Changing milking intervals is one way to reduce work hours and/or increase flexibility to improve workplace attractiveness.
Traditionally, milking twice-a-day (TAD) has been the industry norm, however, recent data suggests only 45% of farms now milk TAD all year round.
Adjusting milking intervals
For more information about adjusting milking intervals and the opportunities this creates, see the links below.
TAD milking is our most common milking interval nationwide. Find out how you can make TAD more flexible for your farm.
OAD milking is the practice of milking cows only once during a 24 hour period. Find out if OAD is right for your farm.
Flexible milking is a catch-all term given to milking intervals that sit between more traditional once-a-day (OAD) or twice-a-day (TAD) milking.
The difference between frequency and interval
Milking frequency refers to the number of milkings in a day, milking interval refers to the number of hours between milkings.
The three main examples of milking frequency used are TAD (2 milkings per day), 3-in-2 (average of 1.5 milkings per day) and OAD (1 milking per day).
The milking interval determines the frequency. For example, an interval of 24 hours means milking OAD.
However, it also determines the timing of milkings within a milking frequency. For example, 10-14 and 8-16 are both TAD (milking twice-a-day), however using 8-16 means people can start 2 hours later in the morning.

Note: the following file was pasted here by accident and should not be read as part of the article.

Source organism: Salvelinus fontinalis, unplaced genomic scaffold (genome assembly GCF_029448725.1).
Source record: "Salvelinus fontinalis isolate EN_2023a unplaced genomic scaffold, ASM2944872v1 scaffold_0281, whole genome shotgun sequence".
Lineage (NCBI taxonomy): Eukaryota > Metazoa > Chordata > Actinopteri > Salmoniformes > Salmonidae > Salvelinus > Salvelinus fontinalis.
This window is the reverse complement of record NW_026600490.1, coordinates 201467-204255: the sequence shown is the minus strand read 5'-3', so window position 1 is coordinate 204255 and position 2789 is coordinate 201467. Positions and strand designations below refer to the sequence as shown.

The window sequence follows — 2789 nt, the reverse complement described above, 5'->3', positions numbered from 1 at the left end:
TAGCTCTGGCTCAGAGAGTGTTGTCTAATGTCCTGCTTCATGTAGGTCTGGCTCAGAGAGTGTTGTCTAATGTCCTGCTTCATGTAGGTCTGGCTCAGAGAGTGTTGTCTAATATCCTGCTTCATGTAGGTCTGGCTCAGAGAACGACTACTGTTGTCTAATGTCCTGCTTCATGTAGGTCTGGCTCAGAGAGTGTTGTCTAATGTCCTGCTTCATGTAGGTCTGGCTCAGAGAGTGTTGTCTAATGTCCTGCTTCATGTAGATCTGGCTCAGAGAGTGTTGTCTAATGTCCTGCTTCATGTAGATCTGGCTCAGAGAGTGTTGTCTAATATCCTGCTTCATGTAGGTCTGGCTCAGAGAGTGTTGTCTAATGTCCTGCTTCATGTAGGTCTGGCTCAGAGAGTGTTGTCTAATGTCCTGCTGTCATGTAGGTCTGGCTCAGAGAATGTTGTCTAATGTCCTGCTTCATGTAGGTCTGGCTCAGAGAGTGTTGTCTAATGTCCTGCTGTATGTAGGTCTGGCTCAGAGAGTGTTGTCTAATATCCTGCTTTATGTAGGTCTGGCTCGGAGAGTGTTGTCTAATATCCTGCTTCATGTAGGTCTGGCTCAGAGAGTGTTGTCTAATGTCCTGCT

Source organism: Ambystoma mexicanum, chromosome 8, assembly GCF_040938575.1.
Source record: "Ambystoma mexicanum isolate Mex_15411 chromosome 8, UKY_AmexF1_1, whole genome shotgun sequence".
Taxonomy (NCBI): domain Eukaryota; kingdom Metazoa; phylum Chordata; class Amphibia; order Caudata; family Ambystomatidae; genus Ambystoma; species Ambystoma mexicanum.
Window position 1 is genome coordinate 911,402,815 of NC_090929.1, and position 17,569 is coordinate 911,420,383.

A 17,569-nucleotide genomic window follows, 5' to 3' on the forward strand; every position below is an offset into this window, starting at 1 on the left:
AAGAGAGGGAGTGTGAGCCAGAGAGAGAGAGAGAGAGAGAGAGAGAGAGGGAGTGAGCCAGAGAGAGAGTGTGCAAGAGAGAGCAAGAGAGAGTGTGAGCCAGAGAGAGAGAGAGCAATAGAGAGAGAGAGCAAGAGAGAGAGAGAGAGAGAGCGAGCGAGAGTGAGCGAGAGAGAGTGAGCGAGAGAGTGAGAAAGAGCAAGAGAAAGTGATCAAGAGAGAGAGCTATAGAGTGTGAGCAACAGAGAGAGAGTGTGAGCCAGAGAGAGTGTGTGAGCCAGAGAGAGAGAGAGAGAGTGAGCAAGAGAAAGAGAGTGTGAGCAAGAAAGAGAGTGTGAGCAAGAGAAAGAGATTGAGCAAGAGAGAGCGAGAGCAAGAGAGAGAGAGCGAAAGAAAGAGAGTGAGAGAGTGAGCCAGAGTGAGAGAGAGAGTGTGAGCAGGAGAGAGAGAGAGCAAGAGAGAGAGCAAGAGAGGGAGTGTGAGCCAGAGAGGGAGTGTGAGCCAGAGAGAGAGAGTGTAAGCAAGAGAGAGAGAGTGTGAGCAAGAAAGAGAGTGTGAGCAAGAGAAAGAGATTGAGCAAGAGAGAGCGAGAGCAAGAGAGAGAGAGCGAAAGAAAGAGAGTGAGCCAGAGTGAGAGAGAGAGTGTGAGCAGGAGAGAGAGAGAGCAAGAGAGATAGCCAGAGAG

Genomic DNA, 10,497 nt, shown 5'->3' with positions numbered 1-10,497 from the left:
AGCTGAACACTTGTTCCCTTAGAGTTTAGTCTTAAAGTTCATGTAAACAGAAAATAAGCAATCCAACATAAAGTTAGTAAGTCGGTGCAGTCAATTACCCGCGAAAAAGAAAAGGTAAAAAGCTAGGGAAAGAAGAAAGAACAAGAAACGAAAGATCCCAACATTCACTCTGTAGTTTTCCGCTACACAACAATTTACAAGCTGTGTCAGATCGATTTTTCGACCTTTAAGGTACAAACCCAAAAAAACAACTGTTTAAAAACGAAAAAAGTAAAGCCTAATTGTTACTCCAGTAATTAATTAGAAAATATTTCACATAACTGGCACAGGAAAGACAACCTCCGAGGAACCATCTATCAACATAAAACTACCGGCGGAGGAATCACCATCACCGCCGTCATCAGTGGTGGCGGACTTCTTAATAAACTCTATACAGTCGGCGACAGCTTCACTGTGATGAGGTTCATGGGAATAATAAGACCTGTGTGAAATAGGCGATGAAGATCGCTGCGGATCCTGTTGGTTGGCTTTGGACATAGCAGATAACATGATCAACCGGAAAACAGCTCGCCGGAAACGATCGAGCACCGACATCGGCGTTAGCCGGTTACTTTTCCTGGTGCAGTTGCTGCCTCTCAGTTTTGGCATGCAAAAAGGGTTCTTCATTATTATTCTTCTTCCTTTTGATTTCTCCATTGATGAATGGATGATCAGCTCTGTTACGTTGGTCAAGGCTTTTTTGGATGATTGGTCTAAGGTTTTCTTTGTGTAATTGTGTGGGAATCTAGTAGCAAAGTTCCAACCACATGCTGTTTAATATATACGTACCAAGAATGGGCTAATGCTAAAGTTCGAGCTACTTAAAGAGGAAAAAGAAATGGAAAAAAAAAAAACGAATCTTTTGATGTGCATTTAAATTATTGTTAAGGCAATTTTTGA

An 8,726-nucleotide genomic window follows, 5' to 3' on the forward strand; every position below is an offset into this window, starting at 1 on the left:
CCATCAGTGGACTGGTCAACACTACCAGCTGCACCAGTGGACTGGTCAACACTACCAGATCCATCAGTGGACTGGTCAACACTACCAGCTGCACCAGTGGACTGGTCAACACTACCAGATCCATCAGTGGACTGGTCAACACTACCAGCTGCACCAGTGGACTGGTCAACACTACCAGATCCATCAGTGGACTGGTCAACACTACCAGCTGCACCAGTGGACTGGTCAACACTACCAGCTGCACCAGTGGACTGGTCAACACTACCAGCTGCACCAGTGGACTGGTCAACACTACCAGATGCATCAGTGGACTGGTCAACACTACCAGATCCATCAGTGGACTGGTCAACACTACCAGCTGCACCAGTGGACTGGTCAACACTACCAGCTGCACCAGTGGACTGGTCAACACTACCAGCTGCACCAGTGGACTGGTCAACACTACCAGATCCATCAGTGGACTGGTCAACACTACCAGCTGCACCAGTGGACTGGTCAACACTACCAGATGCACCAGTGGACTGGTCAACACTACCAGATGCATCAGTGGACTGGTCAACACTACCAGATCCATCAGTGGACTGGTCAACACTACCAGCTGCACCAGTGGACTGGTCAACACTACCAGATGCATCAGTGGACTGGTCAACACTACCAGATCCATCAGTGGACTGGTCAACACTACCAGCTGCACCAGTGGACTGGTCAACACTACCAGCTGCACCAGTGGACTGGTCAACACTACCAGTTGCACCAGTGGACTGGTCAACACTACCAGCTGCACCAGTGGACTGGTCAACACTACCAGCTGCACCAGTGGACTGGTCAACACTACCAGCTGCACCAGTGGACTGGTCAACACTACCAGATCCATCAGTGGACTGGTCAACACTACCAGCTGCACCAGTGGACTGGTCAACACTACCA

Use of milking intervals
In the 2019/20 season, over 50 percent of farms nationally were implementing different milking intervals for all, or part of the season.
An underlying knowledge of udder physiology enables us to modify milking intervals to suit the people working on-farm.
Research has identified that milk secretion is almost linear up to 16 hours post milking and then declines slightly from 16 to 24 hours.
In theory, this means if the time between milkings is under 16 hours there will be minimal production loss assuming other factors (e.g. feeding) are constant. Further information from once-a-day (OAD) experiments suggest that yield may be decreased further in a second 24 hour period.
Although volume is decreased with extended milking intervals, a higher fat and protein composition helps to offset some of this decrease.
Examples of the practical application of this knowledge include 8-16 milking intervals (milking twice-a-day) or 16-16-16 (milking three times in two days). In combination with other farm system changes, the use of longer milking intervals such as 12-18-18 and OAD are possibilities whilst maintaining profitability. More info can be found on these in the links further down the page.
Research has also identified variation between individual animals and breeds, meaning longer milking intervals are possible for some animals before production declines. This could be a focus of future breeding efforts.